Norman & Aileen, co-founded Interact China in 2004, specialize in fine Oriental Aesthetic products handmade by ethnic people and Han Chinese. With direct partnership with artisans, designers, crafters and tailors, along with our professional team, plus 10 years solid experience in e-commerce via InteractChina.com, we position well to bring you direct finely selected aesthetic products, sourced across China, at reasonable price, in reliable quality, at great speed , with hearted service.

So far we carry 2000+ products covering 10 categories in Ladies Fashion, Tailor Shop, Home Furnishings, Babies & Kids, Musical Instruments, Tribal Jewelry Art, Wall Masks, Painting Arts, Textile Arts and Carving Arts.

—————————————————————————————

P.S. We Need People with Similar Passion to Join Our Blogging Team!

If you have passion to write about Oriental Aesthetic in Fashion, Home Decor, Art & Crafts, Culture, Music, Books, and Charity, please contact us at bloggers@interactchina.com, we would love to hear from you!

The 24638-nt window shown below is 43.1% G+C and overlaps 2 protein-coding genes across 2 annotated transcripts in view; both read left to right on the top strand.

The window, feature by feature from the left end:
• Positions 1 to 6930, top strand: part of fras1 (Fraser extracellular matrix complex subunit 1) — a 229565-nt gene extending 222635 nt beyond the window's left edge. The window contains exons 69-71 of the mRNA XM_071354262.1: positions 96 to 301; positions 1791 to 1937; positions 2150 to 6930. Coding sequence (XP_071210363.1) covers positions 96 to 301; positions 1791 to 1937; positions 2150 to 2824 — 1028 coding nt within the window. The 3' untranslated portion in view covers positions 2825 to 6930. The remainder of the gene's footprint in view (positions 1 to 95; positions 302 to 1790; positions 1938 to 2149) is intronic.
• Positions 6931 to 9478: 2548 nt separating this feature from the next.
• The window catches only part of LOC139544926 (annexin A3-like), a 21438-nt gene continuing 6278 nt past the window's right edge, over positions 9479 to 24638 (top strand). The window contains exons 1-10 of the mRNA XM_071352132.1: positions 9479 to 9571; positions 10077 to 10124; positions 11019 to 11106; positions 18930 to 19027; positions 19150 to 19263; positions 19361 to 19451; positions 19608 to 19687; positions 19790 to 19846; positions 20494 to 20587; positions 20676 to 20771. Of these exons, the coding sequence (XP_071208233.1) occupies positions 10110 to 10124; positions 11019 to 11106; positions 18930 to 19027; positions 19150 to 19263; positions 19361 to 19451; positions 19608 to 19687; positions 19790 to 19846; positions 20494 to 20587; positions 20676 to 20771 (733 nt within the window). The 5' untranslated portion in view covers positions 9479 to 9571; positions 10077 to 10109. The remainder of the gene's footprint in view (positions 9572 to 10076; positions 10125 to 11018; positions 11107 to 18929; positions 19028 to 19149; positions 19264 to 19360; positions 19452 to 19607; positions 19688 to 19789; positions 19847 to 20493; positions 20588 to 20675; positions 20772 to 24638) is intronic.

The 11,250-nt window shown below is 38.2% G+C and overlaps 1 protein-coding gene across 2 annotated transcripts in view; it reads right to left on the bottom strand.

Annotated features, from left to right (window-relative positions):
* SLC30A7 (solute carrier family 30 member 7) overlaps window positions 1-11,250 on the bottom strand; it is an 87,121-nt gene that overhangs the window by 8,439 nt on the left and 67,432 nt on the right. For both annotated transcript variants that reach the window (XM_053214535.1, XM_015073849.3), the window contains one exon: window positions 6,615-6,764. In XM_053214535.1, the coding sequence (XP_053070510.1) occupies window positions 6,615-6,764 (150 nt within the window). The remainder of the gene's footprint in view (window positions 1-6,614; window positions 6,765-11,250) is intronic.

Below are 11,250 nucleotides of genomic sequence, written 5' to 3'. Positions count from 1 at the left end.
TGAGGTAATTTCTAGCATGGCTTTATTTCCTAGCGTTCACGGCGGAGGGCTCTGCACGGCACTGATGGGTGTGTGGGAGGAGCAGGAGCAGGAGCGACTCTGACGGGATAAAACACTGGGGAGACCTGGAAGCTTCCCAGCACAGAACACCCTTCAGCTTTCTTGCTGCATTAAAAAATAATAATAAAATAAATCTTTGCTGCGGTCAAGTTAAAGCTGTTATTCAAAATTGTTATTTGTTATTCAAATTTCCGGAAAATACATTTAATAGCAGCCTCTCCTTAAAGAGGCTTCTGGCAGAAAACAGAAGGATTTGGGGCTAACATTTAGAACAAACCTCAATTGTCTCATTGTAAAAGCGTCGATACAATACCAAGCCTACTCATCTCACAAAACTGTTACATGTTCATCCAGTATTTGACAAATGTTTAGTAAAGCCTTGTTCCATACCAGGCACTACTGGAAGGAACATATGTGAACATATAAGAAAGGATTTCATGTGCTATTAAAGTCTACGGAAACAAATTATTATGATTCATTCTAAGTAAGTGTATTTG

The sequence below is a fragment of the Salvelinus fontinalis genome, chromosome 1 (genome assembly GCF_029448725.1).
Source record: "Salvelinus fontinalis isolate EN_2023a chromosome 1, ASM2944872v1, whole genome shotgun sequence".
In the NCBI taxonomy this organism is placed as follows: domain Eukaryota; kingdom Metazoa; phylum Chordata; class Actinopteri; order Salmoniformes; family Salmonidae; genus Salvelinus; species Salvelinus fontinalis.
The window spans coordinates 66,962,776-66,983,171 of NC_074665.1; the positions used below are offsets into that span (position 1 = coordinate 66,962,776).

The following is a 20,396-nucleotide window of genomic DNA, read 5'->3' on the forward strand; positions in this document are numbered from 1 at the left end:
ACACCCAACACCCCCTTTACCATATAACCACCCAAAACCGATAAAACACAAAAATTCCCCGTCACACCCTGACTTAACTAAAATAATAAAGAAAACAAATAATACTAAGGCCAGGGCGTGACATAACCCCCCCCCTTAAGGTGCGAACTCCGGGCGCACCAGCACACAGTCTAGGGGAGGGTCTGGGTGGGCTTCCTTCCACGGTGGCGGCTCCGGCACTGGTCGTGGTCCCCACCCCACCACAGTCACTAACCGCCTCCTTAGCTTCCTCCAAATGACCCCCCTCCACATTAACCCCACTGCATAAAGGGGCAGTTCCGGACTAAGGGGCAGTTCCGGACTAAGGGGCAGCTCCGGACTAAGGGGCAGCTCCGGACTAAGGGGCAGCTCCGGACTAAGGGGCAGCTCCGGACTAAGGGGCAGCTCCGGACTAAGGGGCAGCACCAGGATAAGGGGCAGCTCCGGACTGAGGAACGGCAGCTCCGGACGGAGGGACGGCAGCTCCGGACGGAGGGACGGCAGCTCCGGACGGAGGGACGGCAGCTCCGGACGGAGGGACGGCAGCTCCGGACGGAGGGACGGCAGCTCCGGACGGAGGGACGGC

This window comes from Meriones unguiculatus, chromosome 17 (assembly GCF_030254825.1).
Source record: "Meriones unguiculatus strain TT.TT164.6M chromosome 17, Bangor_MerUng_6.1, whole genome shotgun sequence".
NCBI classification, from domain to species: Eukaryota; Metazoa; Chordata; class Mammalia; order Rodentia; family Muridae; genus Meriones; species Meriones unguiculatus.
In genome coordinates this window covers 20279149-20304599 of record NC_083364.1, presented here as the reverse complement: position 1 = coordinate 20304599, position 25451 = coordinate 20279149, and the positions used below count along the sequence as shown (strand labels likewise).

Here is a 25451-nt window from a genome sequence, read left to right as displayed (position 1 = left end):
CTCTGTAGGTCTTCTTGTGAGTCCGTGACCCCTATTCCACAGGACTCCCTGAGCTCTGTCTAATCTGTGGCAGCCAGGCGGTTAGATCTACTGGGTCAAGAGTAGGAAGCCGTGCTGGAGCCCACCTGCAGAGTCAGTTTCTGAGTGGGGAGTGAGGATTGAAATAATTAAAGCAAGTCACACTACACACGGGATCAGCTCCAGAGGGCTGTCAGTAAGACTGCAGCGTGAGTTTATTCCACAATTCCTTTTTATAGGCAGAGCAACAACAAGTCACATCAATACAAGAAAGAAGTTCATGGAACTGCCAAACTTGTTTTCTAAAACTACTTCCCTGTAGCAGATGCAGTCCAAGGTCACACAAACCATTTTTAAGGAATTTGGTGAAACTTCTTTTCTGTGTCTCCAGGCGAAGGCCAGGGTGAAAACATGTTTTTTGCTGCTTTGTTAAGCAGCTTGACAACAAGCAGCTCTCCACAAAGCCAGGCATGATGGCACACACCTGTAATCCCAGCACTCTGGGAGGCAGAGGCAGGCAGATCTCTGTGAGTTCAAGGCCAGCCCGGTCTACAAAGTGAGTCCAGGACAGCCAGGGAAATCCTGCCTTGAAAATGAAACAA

Seven Traditional Crafting Techniques for China Luxury Jewelry


1.Beijing Enamel

Also known as ‘silver enamel,’ this technology flourished during the Qing Dynasty (1644-1912). The Beijing Enamel process is typically used in silver jewelry-making, particularly in north China. Contemporary artists have taken up the Beijing Enamel process in recent years, managing to innovate by using it in new and interesting ways.

Beijing Enamel
Chinese Traditional Clothing


2.Cloisonné

Cloisonné, also known as ‘copper wire enamel,’ is one of the most famous traditional crafts of China. The style’s production techniques matured during the Ming Dynasty’s Jingtai period (1449–57 CE), and it typically incorporates blue enamel glaze. Hence it’s known in Chinese as Jingtai blue. Cloisonné is one of the top traditional exports of China, and was seen in the courts of emperors throughout the imperial period. Nowadays, Cloisonné is undergoing a period of transition as more designers are using it in more modern designs.

Cloisonné
Chinese Traditional Clothing


3. Jade carving